In The Bonfire of the Vanities, Tom Wolfe devotes a single passage to the way historical memory influences a certain kind of modern liberal sensibility. Wolfe’s Bronx assistant district attorney, Kramer, searching his political conscience, stumbles on the word “socialist” in the columns of the Village Voice (an enjoyable touch). And this word prompts a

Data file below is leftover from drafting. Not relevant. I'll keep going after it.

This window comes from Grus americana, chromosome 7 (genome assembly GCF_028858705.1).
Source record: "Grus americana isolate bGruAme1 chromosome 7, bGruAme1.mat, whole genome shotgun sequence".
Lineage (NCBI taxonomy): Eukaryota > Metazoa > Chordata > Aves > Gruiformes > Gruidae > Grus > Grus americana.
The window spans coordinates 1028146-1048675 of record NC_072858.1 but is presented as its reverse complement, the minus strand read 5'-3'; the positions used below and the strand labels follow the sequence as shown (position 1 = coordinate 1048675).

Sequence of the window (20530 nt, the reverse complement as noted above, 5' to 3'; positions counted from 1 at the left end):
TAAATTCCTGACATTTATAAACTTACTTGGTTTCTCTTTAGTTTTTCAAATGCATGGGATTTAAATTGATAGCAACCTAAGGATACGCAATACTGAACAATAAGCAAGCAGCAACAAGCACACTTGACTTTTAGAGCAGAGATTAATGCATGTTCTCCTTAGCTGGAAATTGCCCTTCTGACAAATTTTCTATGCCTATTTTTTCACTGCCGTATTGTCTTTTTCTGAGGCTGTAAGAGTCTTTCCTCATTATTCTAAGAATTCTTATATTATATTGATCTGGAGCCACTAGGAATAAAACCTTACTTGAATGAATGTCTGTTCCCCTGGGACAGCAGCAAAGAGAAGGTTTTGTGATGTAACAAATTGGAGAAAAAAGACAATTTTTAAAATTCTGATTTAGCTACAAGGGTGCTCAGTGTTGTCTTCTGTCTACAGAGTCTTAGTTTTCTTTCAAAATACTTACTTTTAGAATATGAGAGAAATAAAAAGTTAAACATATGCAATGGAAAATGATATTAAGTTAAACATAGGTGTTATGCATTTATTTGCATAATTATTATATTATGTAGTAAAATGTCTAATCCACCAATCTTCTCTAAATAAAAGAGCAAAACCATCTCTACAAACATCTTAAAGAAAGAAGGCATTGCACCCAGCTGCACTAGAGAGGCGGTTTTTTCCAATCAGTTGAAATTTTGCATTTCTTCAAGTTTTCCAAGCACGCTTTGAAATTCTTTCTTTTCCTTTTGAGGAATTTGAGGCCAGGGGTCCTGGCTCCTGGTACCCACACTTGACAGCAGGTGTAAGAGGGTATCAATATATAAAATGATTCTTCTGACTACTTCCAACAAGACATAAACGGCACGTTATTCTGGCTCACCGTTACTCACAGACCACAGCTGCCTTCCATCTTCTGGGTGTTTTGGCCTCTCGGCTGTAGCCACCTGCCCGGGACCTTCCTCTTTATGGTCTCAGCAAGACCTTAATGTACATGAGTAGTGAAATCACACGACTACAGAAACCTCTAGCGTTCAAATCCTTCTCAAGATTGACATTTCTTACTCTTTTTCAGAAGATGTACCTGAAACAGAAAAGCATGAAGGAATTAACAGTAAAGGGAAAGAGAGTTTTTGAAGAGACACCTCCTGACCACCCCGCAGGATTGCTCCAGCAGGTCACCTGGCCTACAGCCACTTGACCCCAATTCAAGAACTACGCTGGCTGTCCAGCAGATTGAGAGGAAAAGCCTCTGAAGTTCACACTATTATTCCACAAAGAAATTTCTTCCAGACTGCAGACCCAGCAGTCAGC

Kramer had no interest in left-wing politics, and neither did his father. Yet in their house, when he was growing up, the word socialist had religious overtones. It was like Zealot and Masada. There was something Jewish about it. No matter how wrongheaded a socialist might be, no matter how cruel and vindictive, he possessed somewhere in his soul a spark of the light of God, of Yahweh....
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